Clark County Press, Neillsville, Wisconsin

November 23, 2016 Page 9

Contributed by "The Clark Co. Press"

Transcribed by Dolores (Mohr) Kenyon.

Index of "Oldies" Articles 


Compiled by Dee Zimmerman


Clark County News

November 1936


Announcing the opening of a New Barber Shop, November 2!  Located one door east of Bill Dahnert’s tavern in Neillsville, M. R. Mabie, Proprietor                                               


The Franklin School will give a program Wednesday evening, November 11.  After the program, a ten-cent lunch will be served.  The public is cordially invited.


(The Franklin School was located one mile south and four miles west of Chili.  DZ)


Orchard Tavern, 1-1½ miles east of Granton on Highway 10 will have a Floor Show, Saturday and Sunday, Nov. 7 & 8 with 2 Shows nightly, 10 p.m. and 1 a.m., featuring “Pop Eye & the Merrill Sisters.”  Eats: Spannferkel & Fried Chicken.  Fish Fry every Friday night.                                                                                                                                                          


Celebrate at the Hainz Night Club, Floor Show to be held Sat. & Sun. Night.  Good Food & Drinks.  Located 5 miles East of Neillsville on Highway 10.                                                                      


Saturday’s Dollar Day Special; New Fancy Plaid, Heavyweight Suede Shirt, sizes 14½ to 17, $1.00, at Zimmerman Bros.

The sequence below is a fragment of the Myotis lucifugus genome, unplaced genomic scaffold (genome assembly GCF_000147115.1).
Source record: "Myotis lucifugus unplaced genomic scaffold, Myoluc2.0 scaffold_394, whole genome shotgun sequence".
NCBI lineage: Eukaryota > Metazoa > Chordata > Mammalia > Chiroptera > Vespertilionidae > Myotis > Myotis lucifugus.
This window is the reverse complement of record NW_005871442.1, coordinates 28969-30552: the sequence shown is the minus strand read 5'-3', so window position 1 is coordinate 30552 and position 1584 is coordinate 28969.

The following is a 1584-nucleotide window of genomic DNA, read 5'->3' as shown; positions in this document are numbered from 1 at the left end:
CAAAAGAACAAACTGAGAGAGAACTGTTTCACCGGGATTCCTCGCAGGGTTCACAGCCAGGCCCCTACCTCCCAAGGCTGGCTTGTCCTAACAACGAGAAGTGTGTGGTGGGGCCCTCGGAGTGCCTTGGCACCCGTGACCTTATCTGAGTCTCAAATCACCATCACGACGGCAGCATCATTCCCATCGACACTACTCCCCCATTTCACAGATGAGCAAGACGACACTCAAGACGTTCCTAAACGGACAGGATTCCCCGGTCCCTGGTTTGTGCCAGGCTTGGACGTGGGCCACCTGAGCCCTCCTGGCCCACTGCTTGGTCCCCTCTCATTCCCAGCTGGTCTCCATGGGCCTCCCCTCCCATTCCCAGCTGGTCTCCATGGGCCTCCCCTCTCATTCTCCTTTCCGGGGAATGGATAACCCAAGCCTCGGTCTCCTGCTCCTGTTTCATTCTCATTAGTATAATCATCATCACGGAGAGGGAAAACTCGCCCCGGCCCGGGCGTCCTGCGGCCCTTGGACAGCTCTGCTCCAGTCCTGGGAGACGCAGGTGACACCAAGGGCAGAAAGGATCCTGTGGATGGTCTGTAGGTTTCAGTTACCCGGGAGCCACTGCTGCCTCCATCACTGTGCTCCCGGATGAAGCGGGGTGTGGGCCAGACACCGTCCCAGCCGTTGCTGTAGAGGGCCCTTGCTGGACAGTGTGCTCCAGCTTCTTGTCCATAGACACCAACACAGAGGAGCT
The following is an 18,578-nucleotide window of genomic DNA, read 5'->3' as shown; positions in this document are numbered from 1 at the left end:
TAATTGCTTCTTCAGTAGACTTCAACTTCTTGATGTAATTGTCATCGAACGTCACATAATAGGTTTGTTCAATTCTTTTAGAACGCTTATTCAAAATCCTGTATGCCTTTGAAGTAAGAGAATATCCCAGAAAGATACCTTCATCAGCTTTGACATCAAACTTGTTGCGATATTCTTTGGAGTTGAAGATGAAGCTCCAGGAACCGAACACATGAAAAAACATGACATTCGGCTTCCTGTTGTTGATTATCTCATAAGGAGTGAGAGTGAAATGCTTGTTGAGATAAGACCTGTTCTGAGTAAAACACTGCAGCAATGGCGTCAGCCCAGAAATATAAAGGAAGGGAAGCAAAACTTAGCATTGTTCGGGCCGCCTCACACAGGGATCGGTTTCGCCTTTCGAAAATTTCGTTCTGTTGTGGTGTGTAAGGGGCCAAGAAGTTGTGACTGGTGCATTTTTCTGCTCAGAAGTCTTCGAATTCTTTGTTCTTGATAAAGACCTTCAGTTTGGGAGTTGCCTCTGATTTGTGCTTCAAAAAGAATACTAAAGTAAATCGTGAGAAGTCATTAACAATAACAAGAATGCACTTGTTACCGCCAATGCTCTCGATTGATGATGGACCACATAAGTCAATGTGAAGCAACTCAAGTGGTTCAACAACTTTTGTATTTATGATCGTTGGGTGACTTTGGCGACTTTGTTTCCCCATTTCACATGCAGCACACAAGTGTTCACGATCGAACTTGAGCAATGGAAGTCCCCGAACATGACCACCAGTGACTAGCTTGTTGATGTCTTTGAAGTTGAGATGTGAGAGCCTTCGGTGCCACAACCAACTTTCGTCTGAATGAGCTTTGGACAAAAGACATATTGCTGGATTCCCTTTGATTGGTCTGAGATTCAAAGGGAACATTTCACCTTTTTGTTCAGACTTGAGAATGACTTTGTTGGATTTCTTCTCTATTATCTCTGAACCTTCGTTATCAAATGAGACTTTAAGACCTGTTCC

Carload of Elkhorn Coal on Railroad track; Call 246, Fullerton Lumber Co., D. A. Peterson, Mgr.


Announcing the Welsh Motor Sales, at Naedler’s Garage, 109 East Sixth Street.  Authorized sales and service for 1937 Oldsmobile, Sixes, and Eights.  F. R. Welsh, Prop. Phone Red 36.              


The Clark County Board, with all members present and Elmer Anderson as chairman, began its fall session Tuesday with an appropriation of $2,500 as the county’s share of the cost of a dam on Hay Creek in North Foster as the first step in the development of a recreational center in that area. 


The First National Bank at Neillsville and the Neillsville Bank were selected as depositories for county funds until further action of the board.                                                                                                              


Clark County lost its fight in close county owned land to deer hunters when the attorney general last week ruled that counties have no right to post lands entered under the forest crop law.  The opinion holds that the state in entering public lands under the forest crop law received no benefit from opening these areas to the public, such land except the privilege for hunting purposes.


Three refuges, however, have been established in Clark County in which it is illegal to hunt from Nov. 21 to 27.


One is north of the Globe CCC Camp, four sections being in Butler, and four sections being in north Foster.


One is south of Globe CCC Camp, which takes in part of 11 sections.


One is west and south of the ‘Y’ in Hewettville that takes in part of nine sections.


All refuges are surrounded by roads or fire lanes and signs are posted every 500 feet.


Modern Dancing at Silver Dome, Saturday, Nov. 14, 10’ Admission.  Music by Forest Cole and his orchestra.  Old-Time Dancing will be Tuesday, Nov. 17, with Eddie Schmitt & his orchestra.